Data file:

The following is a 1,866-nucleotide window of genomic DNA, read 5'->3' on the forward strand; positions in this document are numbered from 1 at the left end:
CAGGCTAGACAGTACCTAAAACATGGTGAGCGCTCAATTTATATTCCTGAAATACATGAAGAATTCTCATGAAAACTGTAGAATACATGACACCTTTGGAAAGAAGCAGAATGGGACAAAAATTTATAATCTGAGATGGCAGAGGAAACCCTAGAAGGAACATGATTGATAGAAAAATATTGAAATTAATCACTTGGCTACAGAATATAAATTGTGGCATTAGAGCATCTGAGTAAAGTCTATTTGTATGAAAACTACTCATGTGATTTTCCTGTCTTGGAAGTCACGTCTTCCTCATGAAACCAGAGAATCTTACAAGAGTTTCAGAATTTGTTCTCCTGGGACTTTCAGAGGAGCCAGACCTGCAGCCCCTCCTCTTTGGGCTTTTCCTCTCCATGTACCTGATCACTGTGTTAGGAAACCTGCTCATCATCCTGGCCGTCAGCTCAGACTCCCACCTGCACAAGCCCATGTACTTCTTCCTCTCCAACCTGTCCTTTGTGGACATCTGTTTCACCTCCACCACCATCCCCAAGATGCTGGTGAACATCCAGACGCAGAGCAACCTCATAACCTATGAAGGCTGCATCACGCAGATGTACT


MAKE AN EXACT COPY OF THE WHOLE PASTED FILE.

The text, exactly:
The following is a 1,866-nucleotide window of genomic DNA, read 5'->3' on the forward strand; positions in this document are numbered from 1 at the left end:
CAGGCTAGACAGTACCTAAAACATGGTGAGCGCTCAATTTATATTCCTGAAATACATGAAGAATTCTCATGAAAACTGTAGAATACATGACACCTTTGGAAAGAAGCAGAATGGGACAAAAATTTATAATCTGAGATGGCAGAGGAAACCCTAGAAGGAACATGATTGATAGAAAAATATTGAAATTAATCACTTGGCTACAGAATATAAATTGTGGCATTAGAGCATCTGAGTAAAGTCTATTTGTATGAAAACTACTCATGTGATTTTCCTGTCTTGGAAGTCACGTCTTCCTCATGAAACCAGAGAATCTTACAAGAGTTTCAGAATTTGTTCTCCTGGGACTTTCAGAGGAGCCAGACCTGCAGCCCCTCCTCTTTGGGCTTTTCCTCTCCATGTACCTGATCACTGTGTTAGGAAACCTGCTCATCATCCTGGCCGTCAGCTCAGACTCCCACCTGCACAAGCCCATGTACTTCTTCCTCTCCAACCTGTCCTTTGTGGACATCTGTTTCACCTCCACCACCATCCCCAAGATGCTGGTGAACATCCAGACGCAGAGCAACCTCATAACCTATGAAGGCTGCATCACGCAGATGTACT